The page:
Sheep’s milk ricotta ravioli with spring vegetables – this dish, though delicious sounding, was for some reason incredibly sweet
Duck hearts and dumplings – duck egg, pearl onions, smoked bacon and black garlic
Atlantic halibut with summer squash and some kind of reduction (the menu has since changed)
A veritable pork-apalooza for 2 – roasted chops, pig’s feet roulade, loin, and, of course, chicharron with fingerling potatoes, baby onions, and carrots. Absolutely coma-inducing but totally worth it.
Cheesecake with sour cherry sorbet and pistachio brittle
Sweet pea semifreddo, lemon confit, and an ice cream flavor I don’t remember (honey maybe?)
In the end, Craftbar was a great choice – really friendly and helpful service, a casual and relaxed atmosphere, and excellent food for the most part. I think it’s particularly suited for larger groups, where you can order a bunch of different dishes and try as many things as possible. Another plus is its close proximity to Madison Square Park, where you can then (attempt to) walk off some of your dinner. Or, as my sisters did, get frozen custard from Shake Shack. Girls will be girls.
New York, NY 10003
June 16, 2012 § Leave a comment
A couple weekends ago, I met up with two family friends at Dell’ Anima, a jewel box of an Italian restaurant in the West Village. The place was tiny but we managed to beat the brunch rush and took our time catching up and enjoying some refined, yet down to earth breakfast favorites with an Italian twist.
Below we have the pappardelle integrale – with oyster mushrooms, scallions, and pecorino romano – and the uova in purgatorio – baked eggs with pancetta, shallots, rosemary and tomato, which both earned raves.
And because I can never resist any version of shrimp and grits, I ordered the gamberi alla amatricciana, shrimp and polenta with pancetta, spicy tomato sauce, and poached eggs. The shrimp were perfectly cooked, well seasoned and tender, and the polenta was flavorful and creamy. The two poached eggs and heavy sprinkling of cheese were the ideal oozy, golden finish and when mixed with the spicy tomato, shrimp sauce, and polenta, created the perfect combination of savoriness, cheese, acid and sweetness.
So if you’re looking for a smaller, more intimate brunch place that takes a well-executed Italian approach, Dell’ Anima does a fine job.
38 8th Avenue
New York, NY 10014
May 28, 2012 § Leave a comment
It’s been a whirlwind first week at work (in only a very good way), and between all the firm lunches and receptions, I still managed to explore some restaurants in the Greenwich Village neighborhood.
First, YJC and I dined al fresco at Dos Caminos on W. Houston Street after she had a long day at work. We weren’t too hungry since it was pretty late, so we shared a huge bowl of guacamole, a trio of salsas ranging from mild to scorchingly hot, and freshly-fried tortilla chips and a side of crispy sweet potato fries (though I’m still partial to the ones at Maxie’s Supper Club in Ithaca).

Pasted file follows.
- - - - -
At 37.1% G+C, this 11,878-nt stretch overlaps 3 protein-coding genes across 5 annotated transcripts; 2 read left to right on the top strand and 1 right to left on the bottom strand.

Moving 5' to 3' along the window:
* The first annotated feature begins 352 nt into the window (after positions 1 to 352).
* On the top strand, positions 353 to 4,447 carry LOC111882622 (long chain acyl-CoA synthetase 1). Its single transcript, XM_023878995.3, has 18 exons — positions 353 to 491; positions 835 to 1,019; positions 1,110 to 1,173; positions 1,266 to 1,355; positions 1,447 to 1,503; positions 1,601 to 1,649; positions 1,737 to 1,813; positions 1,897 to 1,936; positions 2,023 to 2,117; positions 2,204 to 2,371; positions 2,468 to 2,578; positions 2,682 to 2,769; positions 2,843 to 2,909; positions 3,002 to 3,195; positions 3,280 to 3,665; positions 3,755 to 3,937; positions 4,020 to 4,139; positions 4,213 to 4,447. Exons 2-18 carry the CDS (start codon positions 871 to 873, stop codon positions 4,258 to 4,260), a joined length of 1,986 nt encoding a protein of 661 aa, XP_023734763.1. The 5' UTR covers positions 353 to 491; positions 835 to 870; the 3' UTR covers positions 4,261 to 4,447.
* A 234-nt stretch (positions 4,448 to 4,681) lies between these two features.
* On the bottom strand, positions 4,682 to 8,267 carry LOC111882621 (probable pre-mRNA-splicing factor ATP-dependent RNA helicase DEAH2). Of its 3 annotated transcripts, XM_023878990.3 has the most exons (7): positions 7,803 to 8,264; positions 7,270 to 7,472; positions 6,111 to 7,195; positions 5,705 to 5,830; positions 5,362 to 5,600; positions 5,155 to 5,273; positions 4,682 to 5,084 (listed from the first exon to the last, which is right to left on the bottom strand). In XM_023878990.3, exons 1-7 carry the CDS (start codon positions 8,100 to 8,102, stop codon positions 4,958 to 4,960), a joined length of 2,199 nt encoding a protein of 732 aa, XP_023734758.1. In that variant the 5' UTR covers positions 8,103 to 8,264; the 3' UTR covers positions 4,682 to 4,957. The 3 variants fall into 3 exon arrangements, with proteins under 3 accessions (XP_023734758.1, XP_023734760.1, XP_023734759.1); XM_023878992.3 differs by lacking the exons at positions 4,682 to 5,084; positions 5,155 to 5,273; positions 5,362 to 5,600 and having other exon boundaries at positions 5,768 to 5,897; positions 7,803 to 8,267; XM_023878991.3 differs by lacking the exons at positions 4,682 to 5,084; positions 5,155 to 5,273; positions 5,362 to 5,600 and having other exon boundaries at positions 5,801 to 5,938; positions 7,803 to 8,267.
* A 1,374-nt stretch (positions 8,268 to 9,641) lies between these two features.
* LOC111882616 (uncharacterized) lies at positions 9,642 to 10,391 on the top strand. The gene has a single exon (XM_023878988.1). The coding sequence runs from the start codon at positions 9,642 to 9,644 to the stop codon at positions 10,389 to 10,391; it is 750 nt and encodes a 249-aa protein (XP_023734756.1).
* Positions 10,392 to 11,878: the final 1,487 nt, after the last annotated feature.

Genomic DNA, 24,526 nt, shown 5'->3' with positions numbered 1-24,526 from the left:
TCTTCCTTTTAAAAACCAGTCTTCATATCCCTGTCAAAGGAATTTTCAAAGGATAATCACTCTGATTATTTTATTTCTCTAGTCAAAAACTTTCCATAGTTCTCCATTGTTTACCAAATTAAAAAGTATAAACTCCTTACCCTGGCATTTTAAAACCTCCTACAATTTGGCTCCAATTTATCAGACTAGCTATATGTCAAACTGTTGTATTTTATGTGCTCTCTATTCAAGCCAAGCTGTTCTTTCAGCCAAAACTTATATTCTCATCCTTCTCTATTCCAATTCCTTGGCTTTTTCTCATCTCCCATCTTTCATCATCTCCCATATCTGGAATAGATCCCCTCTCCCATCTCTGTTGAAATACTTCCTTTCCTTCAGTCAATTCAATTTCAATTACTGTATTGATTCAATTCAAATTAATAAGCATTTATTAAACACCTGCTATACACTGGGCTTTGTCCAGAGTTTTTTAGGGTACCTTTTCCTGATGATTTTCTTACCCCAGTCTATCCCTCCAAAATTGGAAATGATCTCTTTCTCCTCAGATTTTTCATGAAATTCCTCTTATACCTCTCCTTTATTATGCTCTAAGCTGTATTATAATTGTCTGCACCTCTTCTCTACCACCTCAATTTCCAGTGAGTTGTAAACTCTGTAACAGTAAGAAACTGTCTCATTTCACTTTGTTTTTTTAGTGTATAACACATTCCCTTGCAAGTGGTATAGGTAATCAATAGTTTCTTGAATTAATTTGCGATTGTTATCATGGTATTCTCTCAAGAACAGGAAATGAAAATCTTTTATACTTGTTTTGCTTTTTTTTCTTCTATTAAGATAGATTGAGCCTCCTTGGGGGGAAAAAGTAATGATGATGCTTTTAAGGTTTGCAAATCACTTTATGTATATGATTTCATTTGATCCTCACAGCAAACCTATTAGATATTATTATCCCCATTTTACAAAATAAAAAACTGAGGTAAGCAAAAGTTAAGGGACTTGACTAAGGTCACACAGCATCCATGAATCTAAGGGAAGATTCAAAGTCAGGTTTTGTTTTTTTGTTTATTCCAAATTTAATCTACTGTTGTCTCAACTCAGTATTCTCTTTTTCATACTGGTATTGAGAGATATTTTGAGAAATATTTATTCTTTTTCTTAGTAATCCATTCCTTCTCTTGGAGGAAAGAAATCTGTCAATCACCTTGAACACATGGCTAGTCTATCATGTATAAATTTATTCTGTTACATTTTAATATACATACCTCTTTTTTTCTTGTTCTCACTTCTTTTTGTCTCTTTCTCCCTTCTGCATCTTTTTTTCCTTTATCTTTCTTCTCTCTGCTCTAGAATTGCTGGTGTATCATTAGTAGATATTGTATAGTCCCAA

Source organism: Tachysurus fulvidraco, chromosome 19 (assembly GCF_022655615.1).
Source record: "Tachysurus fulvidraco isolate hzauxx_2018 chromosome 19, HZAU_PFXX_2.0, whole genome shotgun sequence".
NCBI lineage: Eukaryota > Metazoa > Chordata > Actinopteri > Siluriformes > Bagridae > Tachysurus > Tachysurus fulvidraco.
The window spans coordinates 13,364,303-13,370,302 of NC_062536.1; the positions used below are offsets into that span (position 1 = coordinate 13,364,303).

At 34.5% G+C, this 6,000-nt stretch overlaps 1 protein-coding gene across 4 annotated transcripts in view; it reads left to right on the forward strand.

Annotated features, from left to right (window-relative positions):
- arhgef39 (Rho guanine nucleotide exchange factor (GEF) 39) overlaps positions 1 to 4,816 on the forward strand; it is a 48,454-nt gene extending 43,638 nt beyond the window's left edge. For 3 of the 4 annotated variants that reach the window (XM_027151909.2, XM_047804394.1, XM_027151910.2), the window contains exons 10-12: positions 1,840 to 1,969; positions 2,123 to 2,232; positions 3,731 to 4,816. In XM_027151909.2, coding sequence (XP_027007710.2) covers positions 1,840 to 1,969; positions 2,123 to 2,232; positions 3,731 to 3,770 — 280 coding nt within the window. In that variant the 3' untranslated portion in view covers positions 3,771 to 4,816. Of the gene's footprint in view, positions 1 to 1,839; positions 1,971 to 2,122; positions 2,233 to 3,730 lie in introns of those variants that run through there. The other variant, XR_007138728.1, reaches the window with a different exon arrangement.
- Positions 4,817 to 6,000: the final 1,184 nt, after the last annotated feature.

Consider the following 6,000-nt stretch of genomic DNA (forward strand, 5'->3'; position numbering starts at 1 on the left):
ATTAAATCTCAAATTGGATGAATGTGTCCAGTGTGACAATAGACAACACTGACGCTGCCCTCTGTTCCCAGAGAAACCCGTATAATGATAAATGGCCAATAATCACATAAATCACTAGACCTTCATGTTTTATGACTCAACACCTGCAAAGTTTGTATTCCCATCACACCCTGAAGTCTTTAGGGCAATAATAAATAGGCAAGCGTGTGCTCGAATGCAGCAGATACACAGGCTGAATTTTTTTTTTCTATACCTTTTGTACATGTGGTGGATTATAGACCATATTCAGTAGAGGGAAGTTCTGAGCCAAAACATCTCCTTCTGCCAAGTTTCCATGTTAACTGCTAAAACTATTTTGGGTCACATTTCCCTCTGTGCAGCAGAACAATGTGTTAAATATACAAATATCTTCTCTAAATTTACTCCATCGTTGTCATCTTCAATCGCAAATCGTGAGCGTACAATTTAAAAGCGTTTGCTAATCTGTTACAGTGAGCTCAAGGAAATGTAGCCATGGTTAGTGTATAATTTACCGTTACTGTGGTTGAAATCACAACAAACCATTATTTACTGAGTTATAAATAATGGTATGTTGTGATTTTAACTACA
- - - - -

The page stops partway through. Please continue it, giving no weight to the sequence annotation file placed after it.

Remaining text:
I also ordered the chicken taquitos – pulled chicken rolled in crispy corn tortillas with shaved lettuce, queso fresco, and a tomatillo-avocado sauce and YJC got the Mexican chopped salad with a heap of tasty things like grilled corn, poblano chiles, green olives, and toasted cumin vinaigrette. No complaints – I like to think that I make a pretty mean guacamole and the version at Dos Caminos hit all the right notes of creamy from the avocado, sharp acid from the lime, and pungency from the onion with a good seasoning of salt. My taquitos, though on the small side, were filled with tender spicy chicken and the fried tortillas were fresh as can be. We’ll have to go back soon for their margaritas…the frozen prickly pear rendition sounds particularly intriguing.
While walking up 6th Avenue the next day, I happily discovered that Tertulia, Spanish tapas heaven, is only a couple blocks down the street from my summer apartment, so I rounded together some other food-obsessed summers for a dinner because I figured the more people we had, the more dishes we could try.
We ordered my favorites from the last time I visited – the brussel sprouts with pork belly and mojo picon, the flash-fried shishito peppers and sea salt, and my favorite, the roasted potatoes with pimenton and garlic all i oli, and rounded out the meal with the radish salad with baby rainbow carrots and anchovy vinaigrette and grilled Mediterranean prawns.
Everything was insanely delicious, from the super crispy taters to the acidic and pork-coated brussel sprouts to the prawn heads, out of which we enthusiastically sucked out the brain juices. I was reminded of Mark Bittman’s quote, “the juice in the head of the shrimp can only be described as God’s soup.” Add two bottles of the house red wine (we are still law students after all) and great conversation, and it was a pretty awesome, noisy night.
The next day, while work was slow, we created a huge Excel spreadsheet of all the NYC restaurants (I think the current tally is around 80) we wanted to visit, so prepare yourselves for a summer of epic eating and good company.
Dos Caminos Soho
475 W. Broadway at Houston Street
New York, NY 10012
359 6th Avenue
New York, NY